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TOM GREENWOOD

Greenwood: Bus puts waste to good use

Tom Greenwood
Commuting

In England, they're calling it the "poo bus," and they don't mean Winnie the Pooh.

On Nov. 20, the first passengers boarded the Bath Bus Co.'s Bio-Bus, a 40-seat coach powered entirely by human and food waste. The company expects up to 10,000 passengers to utilize the bus in a month, which will run between Bath and the Bristol Airport.

The bus has a range of 186 miles on one tank of gas, which is produced from the equivalent of around five people's waste over a year.

OK, now try and get the image of 40 people "releasing the Kraken" on a bus out of your head because it doesn't work that way ... thank God.

The bus is propelled by methane, a byproduct of the microbial process that breaks down about 75 million cubic meters of human "ca-ca" and 35,000 metric tons of food waste from the area around Bristol each year.

The millions of cubic meters of gas are used to power engines that turn generators producing electricity, according to Drury.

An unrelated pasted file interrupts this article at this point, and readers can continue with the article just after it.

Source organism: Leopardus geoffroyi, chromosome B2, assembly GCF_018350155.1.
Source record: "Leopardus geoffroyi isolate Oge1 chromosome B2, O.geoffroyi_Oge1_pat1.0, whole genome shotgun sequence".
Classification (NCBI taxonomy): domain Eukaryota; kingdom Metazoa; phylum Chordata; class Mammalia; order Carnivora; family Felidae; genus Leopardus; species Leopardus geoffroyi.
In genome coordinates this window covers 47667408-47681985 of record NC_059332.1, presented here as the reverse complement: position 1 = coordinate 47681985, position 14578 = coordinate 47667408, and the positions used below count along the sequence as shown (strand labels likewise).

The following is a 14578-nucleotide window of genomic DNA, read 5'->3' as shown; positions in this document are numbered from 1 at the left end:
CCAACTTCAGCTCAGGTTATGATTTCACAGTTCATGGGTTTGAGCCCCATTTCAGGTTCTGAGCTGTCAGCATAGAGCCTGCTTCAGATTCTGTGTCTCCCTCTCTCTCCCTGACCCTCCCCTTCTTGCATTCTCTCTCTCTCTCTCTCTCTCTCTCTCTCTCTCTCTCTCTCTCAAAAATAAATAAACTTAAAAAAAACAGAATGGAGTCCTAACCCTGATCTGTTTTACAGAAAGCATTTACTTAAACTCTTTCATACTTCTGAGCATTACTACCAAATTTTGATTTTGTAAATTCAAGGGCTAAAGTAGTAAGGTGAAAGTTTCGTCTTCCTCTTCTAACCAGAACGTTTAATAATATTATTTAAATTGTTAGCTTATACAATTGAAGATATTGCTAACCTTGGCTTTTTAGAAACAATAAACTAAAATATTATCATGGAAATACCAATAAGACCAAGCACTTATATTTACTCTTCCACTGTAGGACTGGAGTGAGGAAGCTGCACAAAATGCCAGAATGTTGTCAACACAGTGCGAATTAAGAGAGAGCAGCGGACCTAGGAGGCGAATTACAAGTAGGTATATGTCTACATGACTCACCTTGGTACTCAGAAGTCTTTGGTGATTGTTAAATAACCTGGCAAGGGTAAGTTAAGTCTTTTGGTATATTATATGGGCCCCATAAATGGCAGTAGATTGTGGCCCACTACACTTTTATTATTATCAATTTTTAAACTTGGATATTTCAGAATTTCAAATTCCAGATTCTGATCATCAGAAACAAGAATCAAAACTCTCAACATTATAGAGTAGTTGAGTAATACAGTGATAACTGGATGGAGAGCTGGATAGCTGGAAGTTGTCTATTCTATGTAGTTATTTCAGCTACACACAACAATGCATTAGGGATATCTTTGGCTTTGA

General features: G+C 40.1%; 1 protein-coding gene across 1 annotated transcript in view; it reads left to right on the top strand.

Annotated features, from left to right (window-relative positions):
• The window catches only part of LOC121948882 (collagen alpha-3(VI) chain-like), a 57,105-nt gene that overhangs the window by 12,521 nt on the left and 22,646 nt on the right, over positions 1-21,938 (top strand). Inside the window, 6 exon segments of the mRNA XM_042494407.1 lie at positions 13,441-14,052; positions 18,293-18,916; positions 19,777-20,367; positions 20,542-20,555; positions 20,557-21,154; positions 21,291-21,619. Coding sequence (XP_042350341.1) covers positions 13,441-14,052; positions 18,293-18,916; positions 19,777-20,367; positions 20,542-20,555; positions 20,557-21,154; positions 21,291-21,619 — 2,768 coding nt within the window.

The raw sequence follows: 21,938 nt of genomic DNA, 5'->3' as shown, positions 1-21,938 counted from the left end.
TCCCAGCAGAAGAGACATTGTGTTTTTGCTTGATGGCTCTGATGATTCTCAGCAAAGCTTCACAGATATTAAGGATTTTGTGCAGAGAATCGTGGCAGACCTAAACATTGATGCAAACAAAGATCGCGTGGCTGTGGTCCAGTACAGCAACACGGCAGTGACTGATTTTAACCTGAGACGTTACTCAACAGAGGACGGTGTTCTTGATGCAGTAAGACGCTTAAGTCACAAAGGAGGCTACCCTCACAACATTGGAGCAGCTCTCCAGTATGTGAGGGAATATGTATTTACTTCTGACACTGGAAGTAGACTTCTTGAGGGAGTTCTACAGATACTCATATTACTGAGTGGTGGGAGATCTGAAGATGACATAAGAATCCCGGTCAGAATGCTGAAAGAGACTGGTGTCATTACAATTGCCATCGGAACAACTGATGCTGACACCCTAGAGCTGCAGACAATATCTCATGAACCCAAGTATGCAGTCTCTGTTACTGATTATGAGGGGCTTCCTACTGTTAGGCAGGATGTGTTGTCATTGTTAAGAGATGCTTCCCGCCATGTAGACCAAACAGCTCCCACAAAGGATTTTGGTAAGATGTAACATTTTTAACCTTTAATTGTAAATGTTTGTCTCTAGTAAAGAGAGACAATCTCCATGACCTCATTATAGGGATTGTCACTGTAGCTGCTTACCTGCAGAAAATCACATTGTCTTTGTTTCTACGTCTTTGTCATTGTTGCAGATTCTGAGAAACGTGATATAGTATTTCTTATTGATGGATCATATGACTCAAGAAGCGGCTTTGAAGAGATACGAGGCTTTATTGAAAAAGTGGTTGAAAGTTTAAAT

"But now we're adding it to the national gas grid and for this bus," said Ian Drury, media and public relations manager for Wessex Water, the regional water and sewage system.

"I have ridden on the Bio-Bus and it's just like a normal bus, but it's far more sustainable because it doesn't rely on fossil fuels. It even sounds like a normal bus."

Local, national and international reaction to the bus has been incredible, Drury said.

"We always felt it would generate some interest, especially from the passengers using it," Drury said. "We've taken inquiries from Europe, Canada and America as well."

The bus also reportedly produces 30 percent less carbon dioxide than normal diesel-powered coaches and has a special filtering system that prevents aromas associated with outhouses from entering the atmosphere.

According to proponents, future fecal-powered vehicles will help improve overall air quality, plus there's the added satisfaction of knowing the fuel source is "locally produced."

And the idea of a bus that runs on No. 2 is spreading.

In September, two sewage treatment plants in Oslo, Norway, will begin to collect methane produced by citizens who "slippe noen bomber."

The gas will then be used to power 80 city buses.

And, in case you're wondering, all the buses will offer regular seats and not stools.

tgreenwood@detroitnews.com

(313) 222-2023

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